Have you ever noticed how often life-changing events sneak in under our radar…
cozying up and sinking in roots while our attention is distracted with details of lesser import? Back in 2012, somewhere behind my conscious endeavors, my writer’s life did a one-eighty and I didn’t even realize it until the last months of 2016.
I worked for my local library system, a job I embraced with the passion of a life-long lover. Orson Scott Card came to give the keynote address at our all-staff training day. I was providing some of the entertainment for the program and harbored fantasies of meeting and befriending Mr. Card in our behind-the-scenes crossings and thereby benefiting from his wisdom, experience, and connections. None of this happened, but while my attention was thus focused, something momentous happened right under my nose that took me years to recognize as pure gold.
I met Kristine Kathryn Rusch.
I’m embarrassed now at the ignorance and naivete I displayed, but I was still very new to the writing world. I wrote my first three short stories in 2012 and my vision was very limited. As I saw it, I would write hundreds of short stories, sell a dozen or so to reputable mystery magazines to establish my creds, get an agent, and sign a series of traditional publishing contracts. I realized, even then, that my chances for success on this path were exceedingly small, but what else was there?
Kris gave a presentation on the dramatic changes taking place in the publishing industry, making a case for the savvy writer to strike out and go indie. It plunged me into a depression because this was something I could never do. I didn’t have the technical capability, the confidence, or the sheer mental capacity for such a journey and she made it plain that traditional publishing was a shrinking dinosaur.
My hopes for becoming a published writer waned…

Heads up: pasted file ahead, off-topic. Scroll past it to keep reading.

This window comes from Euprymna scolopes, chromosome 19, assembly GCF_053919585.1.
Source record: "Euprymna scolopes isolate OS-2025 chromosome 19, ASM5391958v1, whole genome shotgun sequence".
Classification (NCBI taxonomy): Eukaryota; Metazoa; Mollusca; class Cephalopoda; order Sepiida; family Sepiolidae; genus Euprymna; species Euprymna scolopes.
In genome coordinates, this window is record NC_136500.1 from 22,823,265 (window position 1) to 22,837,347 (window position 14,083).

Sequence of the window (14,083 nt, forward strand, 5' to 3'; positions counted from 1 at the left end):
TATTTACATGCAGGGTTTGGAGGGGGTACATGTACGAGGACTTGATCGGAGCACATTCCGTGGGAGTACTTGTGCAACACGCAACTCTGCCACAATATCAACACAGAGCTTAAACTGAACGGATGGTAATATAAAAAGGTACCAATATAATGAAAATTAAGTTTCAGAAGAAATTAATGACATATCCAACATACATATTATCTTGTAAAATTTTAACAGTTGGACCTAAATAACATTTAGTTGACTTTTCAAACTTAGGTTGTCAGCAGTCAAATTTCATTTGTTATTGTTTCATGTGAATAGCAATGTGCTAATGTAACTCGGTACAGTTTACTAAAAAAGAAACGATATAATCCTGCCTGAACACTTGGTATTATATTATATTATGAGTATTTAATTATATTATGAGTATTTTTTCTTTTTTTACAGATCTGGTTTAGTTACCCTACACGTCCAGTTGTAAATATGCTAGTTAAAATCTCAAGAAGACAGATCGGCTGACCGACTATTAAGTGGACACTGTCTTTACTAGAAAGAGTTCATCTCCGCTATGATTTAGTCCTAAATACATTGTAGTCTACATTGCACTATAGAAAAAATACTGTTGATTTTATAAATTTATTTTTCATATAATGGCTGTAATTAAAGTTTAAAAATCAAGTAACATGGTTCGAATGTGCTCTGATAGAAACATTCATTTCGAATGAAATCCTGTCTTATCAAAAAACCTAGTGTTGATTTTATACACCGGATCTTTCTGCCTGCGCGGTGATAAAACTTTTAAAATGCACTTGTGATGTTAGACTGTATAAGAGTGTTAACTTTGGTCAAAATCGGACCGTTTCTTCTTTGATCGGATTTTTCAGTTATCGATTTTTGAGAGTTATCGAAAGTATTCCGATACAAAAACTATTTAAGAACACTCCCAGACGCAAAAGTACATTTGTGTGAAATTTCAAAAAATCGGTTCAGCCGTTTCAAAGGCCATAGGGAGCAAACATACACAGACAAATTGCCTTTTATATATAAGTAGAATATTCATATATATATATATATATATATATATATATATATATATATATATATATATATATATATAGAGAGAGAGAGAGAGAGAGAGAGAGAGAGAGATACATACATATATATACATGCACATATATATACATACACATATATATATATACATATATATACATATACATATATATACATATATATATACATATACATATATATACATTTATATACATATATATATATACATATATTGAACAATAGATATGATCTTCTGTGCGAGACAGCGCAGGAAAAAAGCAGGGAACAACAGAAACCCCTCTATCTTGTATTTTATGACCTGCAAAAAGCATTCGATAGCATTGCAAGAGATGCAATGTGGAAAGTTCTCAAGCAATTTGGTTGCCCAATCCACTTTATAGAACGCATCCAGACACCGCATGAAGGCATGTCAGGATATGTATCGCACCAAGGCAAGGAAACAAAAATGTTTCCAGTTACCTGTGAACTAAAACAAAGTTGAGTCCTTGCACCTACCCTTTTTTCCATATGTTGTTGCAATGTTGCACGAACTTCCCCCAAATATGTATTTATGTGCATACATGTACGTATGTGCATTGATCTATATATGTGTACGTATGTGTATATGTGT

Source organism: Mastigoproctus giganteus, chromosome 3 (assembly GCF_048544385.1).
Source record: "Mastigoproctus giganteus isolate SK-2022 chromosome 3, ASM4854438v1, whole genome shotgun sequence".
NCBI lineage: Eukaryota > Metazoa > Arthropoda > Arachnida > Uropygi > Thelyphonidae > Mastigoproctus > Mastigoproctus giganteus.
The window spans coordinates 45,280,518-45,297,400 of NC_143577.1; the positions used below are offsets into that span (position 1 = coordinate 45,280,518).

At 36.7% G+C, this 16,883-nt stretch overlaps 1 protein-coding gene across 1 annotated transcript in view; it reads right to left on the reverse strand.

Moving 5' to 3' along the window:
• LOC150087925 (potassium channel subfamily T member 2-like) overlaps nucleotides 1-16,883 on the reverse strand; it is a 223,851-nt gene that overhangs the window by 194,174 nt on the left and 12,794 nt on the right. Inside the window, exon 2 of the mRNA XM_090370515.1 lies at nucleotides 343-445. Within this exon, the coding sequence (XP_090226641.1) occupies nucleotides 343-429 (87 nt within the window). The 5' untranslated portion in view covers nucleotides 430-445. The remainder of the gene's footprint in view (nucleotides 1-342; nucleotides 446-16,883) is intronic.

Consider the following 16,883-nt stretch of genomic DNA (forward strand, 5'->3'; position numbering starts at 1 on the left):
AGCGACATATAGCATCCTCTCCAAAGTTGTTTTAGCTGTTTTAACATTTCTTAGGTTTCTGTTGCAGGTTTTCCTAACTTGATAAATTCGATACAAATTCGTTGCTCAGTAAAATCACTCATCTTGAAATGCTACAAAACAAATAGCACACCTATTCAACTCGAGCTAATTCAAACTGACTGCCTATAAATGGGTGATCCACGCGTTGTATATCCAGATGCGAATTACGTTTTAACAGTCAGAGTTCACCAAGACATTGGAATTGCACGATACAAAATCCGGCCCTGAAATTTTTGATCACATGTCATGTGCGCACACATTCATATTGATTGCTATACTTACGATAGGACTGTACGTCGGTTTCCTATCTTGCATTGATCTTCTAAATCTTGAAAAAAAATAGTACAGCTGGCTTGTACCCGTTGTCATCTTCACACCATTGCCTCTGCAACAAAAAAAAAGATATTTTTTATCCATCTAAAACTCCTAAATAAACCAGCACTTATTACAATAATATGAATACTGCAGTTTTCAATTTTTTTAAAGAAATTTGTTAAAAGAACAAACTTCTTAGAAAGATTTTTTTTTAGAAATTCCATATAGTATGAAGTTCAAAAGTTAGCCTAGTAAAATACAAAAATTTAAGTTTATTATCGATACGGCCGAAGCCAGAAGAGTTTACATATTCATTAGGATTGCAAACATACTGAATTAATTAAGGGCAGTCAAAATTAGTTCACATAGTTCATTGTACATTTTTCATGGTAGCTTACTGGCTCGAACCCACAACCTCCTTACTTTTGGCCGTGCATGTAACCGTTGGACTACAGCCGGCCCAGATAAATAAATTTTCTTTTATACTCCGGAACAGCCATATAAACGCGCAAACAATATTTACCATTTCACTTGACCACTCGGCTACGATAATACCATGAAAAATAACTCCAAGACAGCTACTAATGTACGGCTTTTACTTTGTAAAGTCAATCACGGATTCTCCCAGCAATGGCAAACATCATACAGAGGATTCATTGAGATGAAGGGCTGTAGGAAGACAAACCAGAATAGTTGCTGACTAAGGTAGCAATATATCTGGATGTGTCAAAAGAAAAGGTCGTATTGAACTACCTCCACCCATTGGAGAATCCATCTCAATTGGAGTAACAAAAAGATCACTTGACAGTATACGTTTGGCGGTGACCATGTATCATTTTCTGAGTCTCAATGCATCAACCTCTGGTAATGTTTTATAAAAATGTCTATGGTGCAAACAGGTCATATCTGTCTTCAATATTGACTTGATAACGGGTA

but my drive to write and to work and sweat to hone the craft remained strong. I met with Kris after the session and though her arguments for indie publishing still fell upon my untilled soil, she did introduce me to her husband, Dean Wesley Smith.
Dean became my mentor. He does not suffer fools gladly, so I had to step it up and thicken my skin. I learned a tremendous amount about good writing from him and even more about what it means to be a writer. That day I met Kris started me down a road I couldn’t have predicted or imagined and the vista continues to open up, revealing ever more of the fantastic voyage I’ve undertaken.
I believe in blessings, not coincidence.
More about this in posts to come. I’d love to hear about your experiences as a reader or as a writer. Share your comments below and spread some joy or wisdom.
I just wanted to thank you and congratulate you on all your hard work and the persistence you exhibit in learning and doing what you love. I really hope that you are touching people and moving them in ways to make them true long term friends and fans. I sure love you and recognize all the hard work you put in and I enjoy your thoughtful, insightful, and inspiring comments to encourage others to join you on your exciting journey.
Thank you, Terry. I appreciate the unflagging support you’ve given me, the encouragement and patient fostering of my enthusiasms and efforts. There’s no one I’d rather have beside me on the journey. Thanks for being with me.
This was very encouraging to me. I have completed my first novel, have around twenty short stories completed and wanting to go the traditional route. Now, perhaps I’ll re-think. Thanks.
Oh Peggy, I’m so glad I did it this way. Back in 2012, when I met Dean Wesley Smith and Kristine Kathryn Rusch and they tried to convince me to self-publish, I was sure there was no way I’d be able to learn how to do all that stuff, so I resigned myself to the traditional route. When I finally got enough material together to think about publishing, I started putting out feelers for an agent and that’s when I came across Shawn Coyne, an editor with 25 year’s experience. I learned from him that regardless of how I publish, I’ll have to do the marketing. Since that’s the part I really didn’t want to do, I decided right then to do it all myself and keep control of details like cover and title and take home a 70% profit, instead of the traditional 10%.
There’s a lot to learn–sometimes I felt like my brain was on fire I was cramming so much into it–but if I can do it, so can you. I’m happy to help in any way I can. Best of luck, Peggy.